Rising to the Challenge
With so many immediate and obvious impacts, the challenge is clear: we need to mitigate the impact of the crisis, control the adjustment costs of reaching a new normal equilibrium and shorten the recovery time. The challenge is immense but the opportunity is equally significant. Let’s consider what the recovery might look like in three macro scenarios. You may also find our detailed scenarios thought-provoking.
Recovery Scenario 1: It’ll Pass
First, it is worthwhile to say that, after a sustained impact, recovery may come eventually on the principle of “this too shall pass”. We could, therefore, view Covid as a temporary interregnum between two periods which look very similar. This is the view which many of us probably felt to be plausible before lockdown, before the various job retention, business interruption and other social welfare schemes. At the very least, we may have thought it is only a mild condition for many and its impact will be transient and equally mild. If doubts remain, they will not remain for long. Moving into lockdown proved to be the easy part, compared to the seeming challenge of working out how to lift lockdown without creating a second peak of infections. This laissez-faire route to recovery seems implausible, although it might be achievable for those who can effectively hibernate during the interregnum itself. On balance, it does not represent a sustainable New Normal for planning purposes.
Recovery Scenario 2: Permanent Damage
Second, is the prospect of permanent damage. This view is all too real for many organisations at the moment and there will be (and indeed already have been) some tragic circumstances in which organisations ultimately fail to weather the storm. In our respective ways, we will be called upon in some manner to help those folks to find a New Normal, but it will be a materially different outcome from their original hopes. Behind those organisations will be others that never seriously recover to anything like their previous normal. The permanent damage is akin to those firms after 2008 who fell into a zombie state supported only by abnormally cheap money. These organisations may have the toughest time of all as they grapple with the challenges of seeking to sustain marginal operations over a turbulent and protracted recovery period. The three immediate costs are likely to emerge as a series of increasingly tough hurdles that need to be crossed over a relatively long period.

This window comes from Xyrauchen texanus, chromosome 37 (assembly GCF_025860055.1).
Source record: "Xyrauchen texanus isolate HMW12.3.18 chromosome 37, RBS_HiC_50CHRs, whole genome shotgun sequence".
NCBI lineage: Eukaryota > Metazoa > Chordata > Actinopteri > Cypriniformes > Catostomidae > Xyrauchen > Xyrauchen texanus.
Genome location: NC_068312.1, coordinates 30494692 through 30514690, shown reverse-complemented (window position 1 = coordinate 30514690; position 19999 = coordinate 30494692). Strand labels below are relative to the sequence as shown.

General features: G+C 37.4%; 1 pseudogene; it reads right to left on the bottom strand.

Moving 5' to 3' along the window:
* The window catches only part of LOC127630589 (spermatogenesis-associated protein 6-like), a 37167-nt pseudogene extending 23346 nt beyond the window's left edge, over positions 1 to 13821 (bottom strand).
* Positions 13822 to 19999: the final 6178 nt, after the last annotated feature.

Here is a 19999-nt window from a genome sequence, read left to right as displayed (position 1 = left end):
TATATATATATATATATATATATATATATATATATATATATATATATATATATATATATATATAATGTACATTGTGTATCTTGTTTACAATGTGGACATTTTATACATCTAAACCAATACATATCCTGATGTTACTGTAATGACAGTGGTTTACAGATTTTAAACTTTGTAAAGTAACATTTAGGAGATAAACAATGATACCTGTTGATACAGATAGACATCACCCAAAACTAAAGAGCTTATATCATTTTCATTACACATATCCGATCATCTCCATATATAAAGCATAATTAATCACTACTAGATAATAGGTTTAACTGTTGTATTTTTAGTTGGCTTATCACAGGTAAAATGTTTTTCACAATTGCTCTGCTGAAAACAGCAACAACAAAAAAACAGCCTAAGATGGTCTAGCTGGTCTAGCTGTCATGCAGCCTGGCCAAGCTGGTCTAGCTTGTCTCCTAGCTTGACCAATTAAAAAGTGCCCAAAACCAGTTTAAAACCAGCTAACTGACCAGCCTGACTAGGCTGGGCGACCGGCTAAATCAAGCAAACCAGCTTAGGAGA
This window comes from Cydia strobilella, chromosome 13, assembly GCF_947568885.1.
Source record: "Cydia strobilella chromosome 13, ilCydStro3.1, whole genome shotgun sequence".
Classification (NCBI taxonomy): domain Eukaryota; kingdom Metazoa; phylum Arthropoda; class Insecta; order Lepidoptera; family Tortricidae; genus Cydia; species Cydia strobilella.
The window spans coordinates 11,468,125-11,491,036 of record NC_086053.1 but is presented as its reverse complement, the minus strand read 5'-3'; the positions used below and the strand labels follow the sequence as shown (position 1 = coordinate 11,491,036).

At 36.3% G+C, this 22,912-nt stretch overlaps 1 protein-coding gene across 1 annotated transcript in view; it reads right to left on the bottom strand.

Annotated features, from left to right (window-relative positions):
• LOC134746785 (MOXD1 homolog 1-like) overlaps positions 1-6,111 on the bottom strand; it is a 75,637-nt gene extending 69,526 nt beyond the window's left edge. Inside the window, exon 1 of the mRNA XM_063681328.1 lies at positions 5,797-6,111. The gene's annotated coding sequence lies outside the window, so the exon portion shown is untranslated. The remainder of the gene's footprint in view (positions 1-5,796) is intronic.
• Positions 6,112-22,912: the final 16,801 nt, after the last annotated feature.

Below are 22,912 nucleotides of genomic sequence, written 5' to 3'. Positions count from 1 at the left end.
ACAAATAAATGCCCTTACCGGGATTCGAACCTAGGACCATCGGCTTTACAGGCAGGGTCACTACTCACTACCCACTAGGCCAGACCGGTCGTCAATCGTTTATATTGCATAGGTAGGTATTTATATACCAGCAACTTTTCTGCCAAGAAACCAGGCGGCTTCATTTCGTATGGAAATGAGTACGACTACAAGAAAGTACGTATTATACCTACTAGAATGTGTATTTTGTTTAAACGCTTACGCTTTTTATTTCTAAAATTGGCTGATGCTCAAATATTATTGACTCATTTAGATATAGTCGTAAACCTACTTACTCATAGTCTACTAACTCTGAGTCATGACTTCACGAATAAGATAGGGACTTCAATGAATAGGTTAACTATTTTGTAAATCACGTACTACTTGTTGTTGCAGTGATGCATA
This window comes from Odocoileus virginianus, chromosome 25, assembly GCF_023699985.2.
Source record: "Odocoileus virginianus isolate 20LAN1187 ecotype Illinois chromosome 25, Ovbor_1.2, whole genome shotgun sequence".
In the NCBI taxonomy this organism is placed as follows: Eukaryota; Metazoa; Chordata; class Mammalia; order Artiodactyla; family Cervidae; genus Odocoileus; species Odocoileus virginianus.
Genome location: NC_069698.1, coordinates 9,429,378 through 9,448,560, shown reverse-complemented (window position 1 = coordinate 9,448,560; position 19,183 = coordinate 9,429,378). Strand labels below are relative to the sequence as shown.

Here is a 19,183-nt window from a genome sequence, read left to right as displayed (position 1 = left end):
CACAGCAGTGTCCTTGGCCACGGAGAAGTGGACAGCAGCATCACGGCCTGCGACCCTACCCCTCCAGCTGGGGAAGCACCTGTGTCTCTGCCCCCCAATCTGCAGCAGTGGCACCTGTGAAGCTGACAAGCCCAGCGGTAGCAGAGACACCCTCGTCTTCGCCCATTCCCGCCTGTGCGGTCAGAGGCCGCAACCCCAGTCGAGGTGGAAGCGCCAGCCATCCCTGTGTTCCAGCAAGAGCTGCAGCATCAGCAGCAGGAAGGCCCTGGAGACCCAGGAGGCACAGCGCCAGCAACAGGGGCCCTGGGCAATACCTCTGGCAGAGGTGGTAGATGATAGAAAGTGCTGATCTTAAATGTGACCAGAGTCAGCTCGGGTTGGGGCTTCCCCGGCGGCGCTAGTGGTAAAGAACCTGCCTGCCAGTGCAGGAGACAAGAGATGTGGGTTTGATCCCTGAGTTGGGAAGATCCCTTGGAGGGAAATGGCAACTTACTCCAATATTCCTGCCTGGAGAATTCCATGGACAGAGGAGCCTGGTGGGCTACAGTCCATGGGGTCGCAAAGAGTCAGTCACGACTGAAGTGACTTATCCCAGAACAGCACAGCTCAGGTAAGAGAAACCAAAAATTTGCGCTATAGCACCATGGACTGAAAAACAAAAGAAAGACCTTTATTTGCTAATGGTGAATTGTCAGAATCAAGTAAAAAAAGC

Recovery Scenario 3: Better than Before
Third, is the prospect of rising to the challenge. In this view of the future, organisations (some of which do not yet exist) recognise the opportunities implicit in a crisis that has broken previous norms and provides an unparalleled opportunity for a reset. The eclectic choices in designing a New Normal which effectively flow from recognising that the vast majority of people have survived and still have a range of vital needs . These are the organisations that either already know or will find very soon their place again in our society and in our economy (probably both because the social and economic impacts of our actions have probably never before been so immediately obvious to so many people). We have all just had an object lesson in what is important in life and in many ways it does not correlate to what we previously valued in pay, esteem and privileges. In rising to the challenge, this scenario opens the prospect of achieving an outcome that both shortens the recovery period and aspires to achieve something better than before.
These are not the only outcomes, but they are the three archetypes we have chosen to illustrate a range of outcomes and to underline the importance of scenario planning. For an entertaining and thought-provoking read on scenario planning as a tool for strategic thinking, we recommend the classic article by Paul Schoemaker .
So we conclude that the temporary interregnum between largely identical ‘normals’ is implausible and the prospect of permanent damage must be avoided, which leaves us with an imperative to work actively on shortening the recovery period and aspiring to achieve something better than before.
 We might realistically expect shortages to become more acute not only in health and caring professions which seem to be anticipated readily in every scenario we have heard for some weeks but also in: computing (lock-down and social-distancing may be a catalyst for developments in virtual and augmented reality), engineering (rapid manufacture and the potential to re-establish cottage industries for some products) and, indeed, across the sciences. However, we should not overlook opportunities in education (moving provision on-line at pace may be readily followed by recognising that scale economies are possible and that the ability to widen access especially to those newly displaced by the economic shocks is a significant opportunity), nor in design (more biosecure products and products we still don’t know we need), nor in arts and culture where the impact of social distancing calls out for innovation in creation and performance. Entrepreneurship and innovation will continue to be huge driving forces but perhaps with a greater sense of social purpose than has ever been needed before.
 Schoemaker, Paul J. H., Scenario Planning: A Tool For Strategic Thinking, Sloan Management Review, 36:2 (1995:Winter) p.25: https://sloanreview.mit.edu/wp-content/uploads/1995/01/bb0aeaa3ab.pdf